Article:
Why should I be aware of this?
People in different professions right from teachers to businessmen to actors can all have imposter feelings. Though originally associated with women, recent research indicated that men suffer in similar numbers.
To some extent family situations and family dynamics contribute to development of imposter feelings. It can also develop when our success and career aspirations conflict with the aspirations and expectations of the family or when families impose unrealistic standards, are very critical, or are ridden with conflict and anger.
How does this affect me?
Victims of imposter syndrome suffer from enormous amount of stress which can trigger illnesses and debilitating emotional trauma. It is also a very difficult problem to diagnose as not every overachiever is an Imposter Syndrome victim.
Imposter feelings can develop out of attitudes, beliefs, direct or indirect messages that we received in our childhood from our parents or from other significant people in our lives.
All about imposter syndrome
Imposter syndrome is experienced internally as chronic self-doubt, and feelings of being less successful, competent, and smart but only imposing as having these qualities.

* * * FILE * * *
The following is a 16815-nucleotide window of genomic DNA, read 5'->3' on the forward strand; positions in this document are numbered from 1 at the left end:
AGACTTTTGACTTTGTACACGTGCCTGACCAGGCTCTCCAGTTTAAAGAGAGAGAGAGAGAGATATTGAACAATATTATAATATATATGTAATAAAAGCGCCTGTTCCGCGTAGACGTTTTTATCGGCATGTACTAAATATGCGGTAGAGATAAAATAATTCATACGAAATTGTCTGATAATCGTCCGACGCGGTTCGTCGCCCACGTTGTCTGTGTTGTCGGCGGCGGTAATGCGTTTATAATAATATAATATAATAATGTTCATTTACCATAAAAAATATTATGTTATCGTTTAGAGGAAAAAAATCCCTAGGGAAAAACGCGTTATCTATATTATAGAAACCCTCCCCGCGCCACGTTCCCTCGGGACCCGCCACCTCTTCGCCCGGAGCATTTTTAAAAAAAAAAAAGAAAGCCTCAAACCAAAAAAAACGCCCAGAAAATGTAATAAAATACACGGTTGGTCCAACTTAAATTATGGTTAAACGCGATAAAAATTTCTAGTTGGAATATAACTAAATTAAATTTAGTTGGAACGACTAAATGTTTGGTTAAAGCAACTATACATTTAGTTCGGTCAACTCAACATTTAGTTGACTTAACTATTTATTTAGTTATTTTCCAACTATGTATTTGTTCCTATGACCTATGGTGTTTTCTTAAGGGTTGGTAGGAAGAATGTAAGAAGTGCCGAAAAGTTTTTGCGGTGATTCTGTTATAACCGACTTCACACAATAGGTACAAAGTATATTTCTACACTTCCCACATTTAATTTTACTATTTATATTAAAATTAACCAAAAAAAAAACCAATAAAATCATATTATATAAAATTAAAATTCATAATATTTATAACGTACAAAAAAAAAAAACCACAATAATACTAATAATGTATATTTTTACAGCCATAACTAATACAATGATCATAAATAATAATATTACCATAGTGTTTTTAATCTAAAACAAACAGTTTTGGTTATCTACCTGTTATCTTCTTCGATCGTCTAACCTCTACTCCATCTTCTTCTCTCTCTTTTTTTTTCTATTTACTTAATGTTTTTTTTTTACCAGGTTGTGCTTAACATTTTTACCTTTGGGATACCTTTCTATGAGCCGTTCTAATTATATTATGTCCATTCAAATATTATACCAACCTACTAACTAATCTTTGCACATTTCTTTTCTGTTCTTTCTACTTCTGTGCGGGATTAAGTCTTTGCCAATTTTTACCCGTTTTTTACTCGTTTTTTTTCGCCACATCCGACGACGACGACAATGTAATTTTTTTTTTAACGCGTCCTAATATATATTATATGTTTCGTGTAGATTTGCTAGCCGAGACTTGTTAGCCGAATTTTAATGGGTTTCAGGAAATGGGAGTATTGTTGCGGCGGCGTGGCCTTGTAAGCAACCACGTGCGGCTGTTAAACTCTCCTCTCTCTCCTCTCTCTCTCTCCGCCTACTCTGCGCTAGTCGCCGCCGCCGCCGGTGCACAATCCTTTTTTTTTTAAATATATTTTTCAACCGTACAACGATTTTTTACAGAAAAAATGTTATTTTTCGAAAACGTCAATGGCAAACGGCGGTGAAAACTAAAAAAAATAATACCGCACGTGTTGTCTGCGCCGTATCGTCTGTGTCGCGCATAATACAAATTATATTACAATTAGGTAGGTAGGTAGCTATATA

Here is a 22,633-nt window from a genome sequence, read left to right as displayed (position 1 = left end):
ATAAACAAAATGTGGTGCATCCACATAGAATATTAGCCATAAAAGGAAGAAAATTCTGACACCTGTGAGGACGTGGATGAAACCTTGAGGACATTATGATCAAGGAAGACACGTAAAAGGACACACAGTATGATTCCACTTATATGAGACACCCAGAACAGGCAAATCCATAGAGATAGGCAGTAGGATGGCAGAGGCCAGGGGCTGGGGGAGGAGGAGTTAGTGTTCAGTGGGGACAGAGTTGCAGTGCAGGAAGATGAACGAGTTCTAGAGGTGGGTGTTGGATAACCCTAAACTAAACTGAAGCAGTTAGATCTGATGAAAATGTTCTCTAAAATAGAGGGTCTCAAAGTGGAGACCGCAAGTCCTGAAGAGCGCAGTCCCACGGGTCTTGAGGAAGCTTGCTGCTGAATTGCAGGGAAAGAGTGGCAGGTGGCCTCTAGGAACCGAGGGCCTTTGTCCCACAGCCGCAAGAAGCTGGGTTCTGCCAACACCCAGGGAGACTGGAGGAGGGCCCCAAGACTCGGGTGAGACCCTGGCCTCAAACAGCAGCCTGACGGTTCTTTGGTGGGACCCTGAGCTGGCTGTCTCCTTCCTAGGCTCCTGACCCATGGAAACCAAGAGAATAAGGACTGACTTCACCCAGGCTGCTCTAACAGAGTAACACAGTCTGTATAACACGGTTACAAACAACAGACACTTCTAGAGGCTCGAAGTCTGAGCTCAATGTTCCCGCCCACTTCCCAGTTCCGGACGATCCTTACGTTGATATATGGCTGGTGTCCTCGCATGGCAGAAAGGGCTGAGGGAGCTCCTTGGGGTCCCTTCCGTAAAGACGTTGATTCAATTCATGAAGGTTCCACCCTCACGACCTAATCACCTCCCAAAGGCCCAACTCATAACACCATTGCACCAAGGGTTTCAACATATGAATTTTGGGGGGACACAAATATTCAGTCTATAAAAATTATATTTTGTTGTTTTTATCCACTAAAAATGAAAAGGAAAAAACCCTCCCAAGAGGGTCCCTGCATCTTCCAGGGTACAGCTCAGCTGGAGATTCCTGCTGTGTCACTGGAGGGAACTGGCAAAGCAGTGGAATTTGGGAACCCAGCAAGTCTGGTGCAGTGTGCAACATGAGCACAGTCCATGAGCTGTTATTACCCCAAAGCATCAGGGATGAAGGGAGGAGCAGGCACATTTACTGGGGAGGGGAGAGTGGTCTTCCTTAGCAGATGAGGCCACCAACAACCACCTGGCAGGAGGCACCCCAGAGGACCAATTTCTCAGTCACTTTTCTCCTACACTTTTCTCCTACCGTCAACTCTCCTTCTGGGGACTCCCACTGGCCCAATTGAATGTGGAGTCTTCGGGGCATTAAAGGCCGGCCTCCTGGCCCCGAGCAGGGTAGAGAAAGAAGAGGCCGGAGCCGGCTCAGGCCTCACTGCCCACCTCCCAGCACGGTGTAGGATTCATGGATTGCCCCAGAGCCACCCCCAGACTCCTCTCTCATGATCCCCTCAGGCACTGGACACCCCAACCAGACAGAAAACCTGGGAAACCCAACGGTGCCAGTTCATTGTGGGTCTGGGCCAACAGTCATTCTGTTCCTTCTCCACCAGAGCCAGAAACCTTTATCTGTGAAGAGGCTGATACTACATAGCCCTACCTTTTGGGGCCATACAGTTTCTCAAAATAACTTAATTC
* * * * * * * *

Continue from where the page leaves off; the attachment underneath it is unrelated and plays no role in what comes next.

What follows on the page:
The imposter syndrome is different from the concept of low self-esteem as it is associated with highly achieving, highly successful people. The discrepancy between the actual achievement and the person’s feelings about the achievement that may not be present in low self-esteem.
The imposter feelings can be divided into three sub categories:
Feeling of being a fake
This is a feeling that my success is something which I don’t deserve and I have deceived others into believing that I deserve this position. This is accompanied by the fear of being found out by those I am deceiving.
Attributing success to luck
Another tendency is not attributing the reasons of success to yourself but to luck or other external factors not related to you. Luck or fluke is considered as the reason for success.
The third aspect is not giving the success its due importance and considering it as not a very big deal. This is also accompanied by finding difficulty accepting compliments.
In a study among 253 students conducted at the Rowan University in Glassboro, N.J., had 253 students it was found that psychologically speaking, impostorism looked a lot more like a self-presentation strategy than a personality trait. Projecting oneself as an imposter, it was felt, lowered expectations for a performance and take pressure off a person — as long as the self-deprecation doesn’t go too far. Feeling like a fraud in small extent also tempers the natural instinct to define one’s own competence in self-serving ways. 
- Introduction of the Imposter Syndrome
- ↑ Feel Like a Fraud? At Times, Maybe You Should